Sometimes some of these terms are used concurrently with one another, splitting up the histories of North and South China. In a way, this might be the less anachronistic way to conceptualize this period. There were major regional distinctions that separated the two from each other throughout these several 100s of years, which only grew over time. But maybe for teleological reasons, or maybe because I think those histories are too interconnected, I find it hard to separate the two histories in my mind.

Now to move on to some more generalized issues I have with how these several hundred of years are conceptualized. First, the War of 8 Princes. The chain of events here began with the machinations of Jia Nanfeng against first the Yang consort clan, then Sima Liang, then Sima Wei. However, I would argue that the period after Sima Yan's death but before Jia Nanfeng's death had more continuity with Sima Yan's reign than with the period after Jia Nanfeng's death. The Empire was largely peaceful until Sima Lun's usurpation of power established an all out civil war, which far exceeded the scope of relatively minor coups in the capital against Jia Nanfeng's enemies previously. Therefore I see AD 300 as more of a turning point than the date when Sima Yan died. Another turning point imo was after Sima Yue died, as Sima Yue had managed to repel some armies of Wang Bi, Shi Le, Liu Yuan and others for a time while alive, but his death resulted in the immediate unraveling of Western Jin.

Then there's the division between the "Sixteen Kingdoms" and "Northern and Southern Dynasties." From my perspective, the era typically regarded as the "Sixteen Kingdoms" is better perceived as two different periods split up by Former Qin's conquest of all of the North and then dissolution. This is probably my most controversial opinion, as I feel that the period before Former Qin's dissolution and the period after Former Qin's dissolution are different enough to be usefully conceived of as separate from each other. I've gone back and forth on this a lot, and can easily think of counter-arguments against this schema. For example, you could point out how a lot of the ruling families and kingdoms after Former Qin had continuity with kingdoms that existed before Former Qin conquests (especially Former Yan->Later Yan and Dai->Northern Wei, for instance). You could also point to other specific moments in time that were arguable game changers, such as Huan Wen's conquest of Cheng/Han and his Northern expeditions.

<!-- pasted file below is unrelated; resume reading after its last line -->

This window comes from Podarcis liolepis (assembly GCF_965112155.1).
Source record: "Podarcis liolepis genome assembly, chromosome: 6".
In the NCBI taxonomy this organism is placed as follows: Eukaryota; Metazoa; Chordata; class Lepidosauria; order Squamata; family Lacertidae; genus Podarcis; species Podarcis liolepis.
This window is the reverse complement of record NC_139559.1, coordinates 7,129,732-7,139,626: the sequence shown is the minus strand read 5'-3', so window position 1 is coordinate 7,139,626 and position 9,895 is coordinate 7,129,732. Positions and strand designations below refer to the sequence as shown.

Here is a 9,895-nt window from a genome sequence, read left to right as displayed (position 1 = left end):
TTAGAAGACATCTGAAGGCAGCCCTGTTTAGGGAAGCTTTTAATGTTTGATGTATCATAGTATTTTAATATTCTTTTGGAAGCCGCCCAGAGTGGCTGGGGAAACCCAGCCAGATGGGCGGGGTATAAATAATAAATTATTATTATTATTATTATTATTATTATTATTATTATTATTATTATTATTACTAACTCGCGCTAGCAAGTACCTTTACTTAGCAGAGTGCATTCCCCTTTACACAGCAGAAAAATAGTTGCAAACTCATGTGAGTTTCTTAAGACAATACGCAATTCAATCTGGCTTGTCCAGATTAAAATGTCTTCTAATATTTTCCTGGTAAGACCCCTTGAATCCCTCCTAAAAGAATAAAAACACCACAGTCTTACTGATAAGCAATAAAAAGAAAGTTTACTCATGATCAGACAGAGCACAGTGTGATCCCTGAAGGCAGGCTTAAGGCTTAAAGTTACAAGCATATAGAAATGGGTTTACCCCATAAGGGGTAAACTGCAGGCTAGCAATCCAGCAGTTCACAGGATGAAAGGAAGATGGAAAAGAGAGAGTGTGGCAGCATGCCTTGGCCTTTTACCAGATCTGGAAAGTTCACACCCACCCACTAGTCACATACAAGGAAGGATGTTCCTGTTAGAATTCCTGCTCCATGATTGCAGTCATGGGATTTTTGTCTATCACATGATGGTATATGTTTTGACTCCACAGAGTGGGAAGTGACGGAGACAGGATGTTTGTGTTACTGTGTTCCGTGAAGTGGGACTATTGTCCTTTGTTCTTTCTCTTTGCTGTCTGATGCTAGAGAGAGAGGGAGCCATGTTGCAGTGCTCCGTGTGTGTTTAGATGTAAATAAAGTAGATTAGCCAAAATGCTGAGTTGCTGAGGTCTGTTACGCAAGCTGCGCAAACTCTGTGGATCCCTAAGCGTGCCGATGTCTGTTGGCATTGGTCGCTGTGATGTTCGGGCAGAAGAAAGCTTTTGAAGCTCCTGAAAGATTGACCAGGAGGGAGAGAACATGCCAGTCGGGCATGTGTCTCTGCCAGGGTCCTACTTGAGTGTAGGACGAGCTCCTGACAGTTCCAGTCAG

But I would argue that Former Qin's unification of the North and then its collapse resulted in a lot of changes in the next ensuing period, which make it useful as a dividing line.

First, the dissolution of Former Qin shifted momentum from the North to the South for a much more extensive period of time than Huan Wen's conquests. The most notable geographic change in this case is that following the collapse of Former Qin, the Southern dynasties took Sichuan and held it for a much longer time than prior. Huan Wen had taken Sichuan before, but Jin lost it to Former Qin. Once Jin regained it, however, it was subsequently held by all of the Southern dynasties except Chen iirc, a much larger stretch of time. As for when the momentum shifted back from the South to the North, imo this occurred after Hou Jing betrayed Liang.

Second, prior to Former Qin, Liang province had served as the very unlikely and ironically stable bastion of Han Chinese rulers in the North. But after Former Qin's dissolution, Liang province was split up between various different states, most of which were not ruled by Han Chinese rulers anymore.

Third, the period after Former Qin saw the creation of the first dynasty with Qiang rulers in these years, at least to the best of my knowledge. The opportunist Yao family carved their own Later Qin state out of the ashes of Former Qin.

Actually since I mentioned the rise of a Qiang dynasty, let's take stock of the common expression "Five Hu" to describe the non-Chinese people of this time. They are considered to be the Di, Qiang, Xiongnu, Xianbei and Jie. In the period before Former Qin, there were a larger number of Jie, and Shi Le+his heirs are usually believed to have been Jie as far as I know, or at least linked to them in some manner. However, following Ran Min's brief genocides, the Jie were not really as large a force in China afterwards. This is another thing that distinguishes the period before Former Qin as compared to the period afterward.